Scott Davis is in the process of selling his Oyster Bay Dodge dealership to Westbury Jeep. Like Robbie Hallock, who closed Hallock Chevrolet in December, he cited the business climate in Oyster Bay as the reason. "Conditions in Oyster Bay have changed. It was never a perfect location but it became much more difficult to operate," he said.
"We've worked very hard to cater to a very dedicated clientele. We have very dedicated customers. There's a letter on my desk from a woman."
He read the letter in which the woman said she was still in shock after hearing he was closing and she wanted to express her sadness. "I feel your pain and feel sorry for all your workers. With your leadership and honesty you will be missed."
A Locust Valley resident told this reporter that he too was sorry the Dodge dealership was closing. "They were good guys. They were one of the old-fashioned neighborhood dealers that service a small area. They are all disappearing."
At the dealership on Thursday, one of the Oyster Bay Dodge employees answered the phone. When asked about the changes, he said, "I don't have a job. I'm cleaning up my stuff. A lot of guys went to Westbury (Jeep)."
The deal between Mr. Davis and his Dodge franchise and Westbury Jeep is still being finalized. Randy Sporn, one of the owners of Westbury Jeep said, "Nothing is changing yet. The dealership is closed but that is all there is. We hope to be a Jeep, Chrysler, Dodge dealership, but it's all involved." He wasn't ready to explain further.
Mr. Davis said Oyster Bay Dodge had about 25 employees and they are now down to about 10. "Some of the workers are at Westbury Jeep. We are operating on a limited basis, so those we couldn't keep we put in touch with Westbury. What facilities they keep operating will be something that will be determined in the future. We are still operating here on a limited basis, open and doing sales, for new and used cars. We are liquidating all of our current inventory. If any one is looking for a deal it's here. Nothing will be held back. Our service department is finishing the work they have here on the premises and will be working as long as it takes to finish. We're not taking on any big work, like transmissions or engines now."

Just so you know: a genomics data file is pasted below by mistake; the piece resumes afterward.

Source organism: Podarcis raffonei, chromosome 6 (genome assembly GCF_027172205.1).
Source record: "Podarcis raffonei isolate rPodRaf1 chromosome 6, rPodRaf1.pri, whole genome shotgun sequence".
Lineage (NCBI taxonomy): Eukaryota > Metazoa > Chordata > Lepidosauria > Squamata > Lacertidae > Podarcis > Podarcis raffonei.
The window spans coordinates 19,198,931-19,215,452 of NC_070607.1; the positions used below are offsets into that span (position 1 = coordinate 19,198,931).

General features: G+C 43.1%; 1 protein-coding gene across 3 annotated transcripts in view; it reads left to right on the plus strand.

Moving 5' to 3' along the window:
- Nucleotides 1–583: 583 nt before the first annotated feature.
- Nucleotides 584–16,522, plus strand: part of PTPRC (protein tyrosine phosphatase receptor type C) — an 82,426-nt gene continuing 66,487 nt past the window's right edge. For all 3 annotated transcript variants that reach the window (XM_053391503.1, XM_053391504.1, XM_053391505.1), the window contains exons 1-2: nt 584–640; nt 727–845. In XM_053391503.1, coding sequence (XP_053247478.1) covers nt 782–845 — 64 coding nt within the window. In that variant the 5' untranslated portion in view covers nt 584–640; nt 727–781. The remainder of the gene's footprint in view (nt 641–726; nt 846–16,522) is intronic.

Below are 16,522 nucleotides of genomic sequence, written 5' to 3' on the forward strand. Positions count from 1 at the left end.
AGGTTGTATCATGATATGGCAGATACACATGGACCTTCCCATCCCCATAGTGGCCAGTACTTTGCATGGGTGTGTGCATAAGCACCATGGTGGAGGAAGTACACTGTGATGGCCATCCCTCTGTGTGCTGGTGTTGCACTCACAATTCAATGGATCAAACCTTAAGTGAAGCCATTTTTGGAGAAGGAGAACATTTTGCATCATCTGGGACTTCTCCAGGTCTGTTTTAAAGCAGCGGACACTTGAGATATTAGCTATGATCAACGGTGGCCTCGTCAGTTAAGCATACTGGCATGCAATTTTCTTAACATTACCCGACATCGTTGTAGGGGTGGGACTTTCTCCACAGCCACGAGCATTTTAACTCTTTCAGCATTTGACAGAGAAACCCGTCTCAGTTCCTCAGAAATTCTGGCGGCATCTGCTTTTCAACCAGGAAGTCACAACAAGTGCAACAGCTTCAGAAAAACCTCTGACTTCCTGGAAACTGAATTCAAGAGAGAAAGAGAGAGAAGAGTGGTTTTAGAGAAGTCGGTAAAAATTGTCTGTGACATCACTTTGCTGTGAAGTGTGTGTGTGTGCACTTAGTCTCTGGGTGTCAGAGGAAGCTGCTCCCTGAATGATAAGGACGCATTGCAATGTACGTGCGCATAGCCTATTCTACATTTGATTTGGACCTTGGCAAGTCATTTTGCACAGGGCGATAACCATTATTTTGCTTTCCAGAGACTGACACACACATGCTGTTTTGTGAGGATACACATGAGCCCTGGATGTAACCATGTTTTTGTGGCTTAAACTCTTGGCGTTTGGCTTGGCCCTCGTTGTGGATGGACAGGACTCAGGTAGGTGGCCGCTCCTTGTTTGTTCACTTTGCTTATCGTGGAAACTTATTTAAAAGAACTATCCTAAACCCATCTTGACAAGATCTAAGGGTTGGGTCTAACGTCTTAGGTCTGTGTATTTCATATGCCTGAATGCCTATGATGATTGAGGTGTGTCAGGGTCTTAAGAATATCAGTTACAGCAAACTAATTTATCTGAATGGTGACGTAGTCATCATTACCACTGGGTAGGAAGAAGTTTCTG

Mr. Davis added, "The economic climate in Oyster Bay is poor. There is no new growth here and every business needs new growth." He is also closing his Huntington used car business. "We are consolidating for the time being. I'm staying in the car business but I don't know where," he said.
When asked if he considered the Hallock location, he said, "The cost is prohibitive. I looked into it as a cursory investigation but from what I have been told it is prohibitive. If you take into account the conditions in Oyster Bay with no new income, no new traffic, it's difficult to stay. It's one thing if you are located on Jericho Turnpike.
"It was always my intention to keep the business here. But if not, to stay in the region to service my customer base. That's why I am in the process of working with Westbury Jeep."
Scott Davis was involved with the community.
He was Oyster Festival chair twice: once with Karen DeVine-Minicozzi and later with Susan Manno. Former Oyster Bay Chamber of Commerce Executive Director Kathy Wilson said, "He was very easy to work with. He was very pleasant and he, Oyster Bay Dodge, was also a sponsor of the festival. He put his money where his mouth was. He was a really nice man. He also chaired the golf outing several times - once with me and recently with John Specce. He was invested in the community and he will be missed," she said.